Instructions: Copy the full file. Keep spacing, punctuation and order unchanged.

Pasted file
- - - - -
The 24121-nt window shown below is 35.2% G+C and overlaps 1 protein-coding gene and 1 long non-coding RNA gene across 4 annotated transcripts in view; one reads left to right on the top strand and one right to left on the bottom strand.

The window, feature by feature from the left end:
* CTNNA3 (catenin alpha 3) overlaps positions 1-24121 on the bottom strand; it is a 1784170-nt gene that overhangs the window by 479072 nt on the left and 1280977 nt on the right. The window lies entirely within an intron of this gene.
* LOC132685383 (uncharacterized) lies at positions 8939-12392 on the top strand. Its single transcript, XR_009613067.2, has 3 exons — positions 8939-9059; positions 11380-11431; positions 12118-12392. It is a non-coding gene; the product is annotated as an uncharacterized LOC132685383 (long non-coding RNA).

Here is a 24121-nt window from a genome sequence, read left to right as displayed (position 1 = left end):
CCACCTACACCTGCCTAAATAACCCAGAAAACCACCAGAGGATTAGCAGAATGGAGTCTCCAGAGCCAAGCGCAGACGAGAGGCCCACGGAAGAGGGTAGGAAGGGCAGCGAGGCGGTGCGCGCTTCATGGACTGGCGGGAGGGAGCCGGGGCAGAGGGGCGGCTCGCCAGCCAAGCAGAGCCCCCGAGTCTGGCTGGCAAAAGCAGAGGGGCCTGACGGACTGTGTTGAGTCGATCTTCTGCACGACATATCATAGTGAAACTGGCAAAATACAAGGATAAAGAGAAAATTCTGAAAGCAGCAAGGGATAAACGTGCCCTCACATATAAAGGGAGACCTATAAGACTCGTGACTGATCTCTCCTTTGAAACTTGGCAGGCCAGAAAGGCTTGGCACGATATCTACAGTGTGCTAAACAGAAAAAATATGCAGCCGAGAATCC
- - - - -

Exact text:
The 24121-nt window shown below is 35.2% G+C and overlaps 1 protein-coding gene and 1 long non-coding RNA gene across 4 annotated transcripts in view; one reads left to right on the top strand and one right to left on the bottom strand.

The window, feature by feature from the left end:
* CTNNA3 (catenin alpha 3) overlaps positions 1-24121 on the bottom strand; it is a 1784170-nt gene that overhangs the window by 479072 nt on the left and 1280977 nt on the right. The window lies entirely within an intron of this gene.
* LOC132685383 (uncharacterized) lies at positions 8939-12392 on the top strand. Its single transcript, XR_009613067.2, has 3 exons — positions 8939-9059; positions 11380-11431; positions 12118-12392. It is a non-coding gene; the product is annotated as an uncharacterized LOC132685383 (long non-coding RNA).

Here is a 24121-nt window from a genome sequence, read left to right as displayed (position 1 = left end):
CCACCTACACCTGCCTAAATAACCCAGAAAACCACCAGAGGATTAGCAGAATGGAGTCTCCAGAGCCAAGCGCAGACGAGAGGCCCACGGAAGAGGGTAGGAAGGGCAGCGAGGCGGTGCGCGCTTCATGGACTGGCGGGAGGGAGCCGGGGCAGAGGGGCGGCTCGCCAGCCAAGCAGAGCCCCCGAGTCTGGCTGGCAAAAGCAGAGGGGCCTGACGGACTGTGTTGAGTCGATCTTCTGCACGACATATCATAGTGAAACTGGCAAAATACAAGGATAAAGAGAAAATTCTGAAAGCAGCAAGGGATAAACGTGCCCTCACATATAAAGGGAGACCTATAAGACTCGTGACTGATCTCTCCTTTGAAACTTGGCAGGCCAGAAAGGCTTGGCACGATATCTACAGTGTGCTAAACAGAAAAAATATGCAGCCGAGAATCC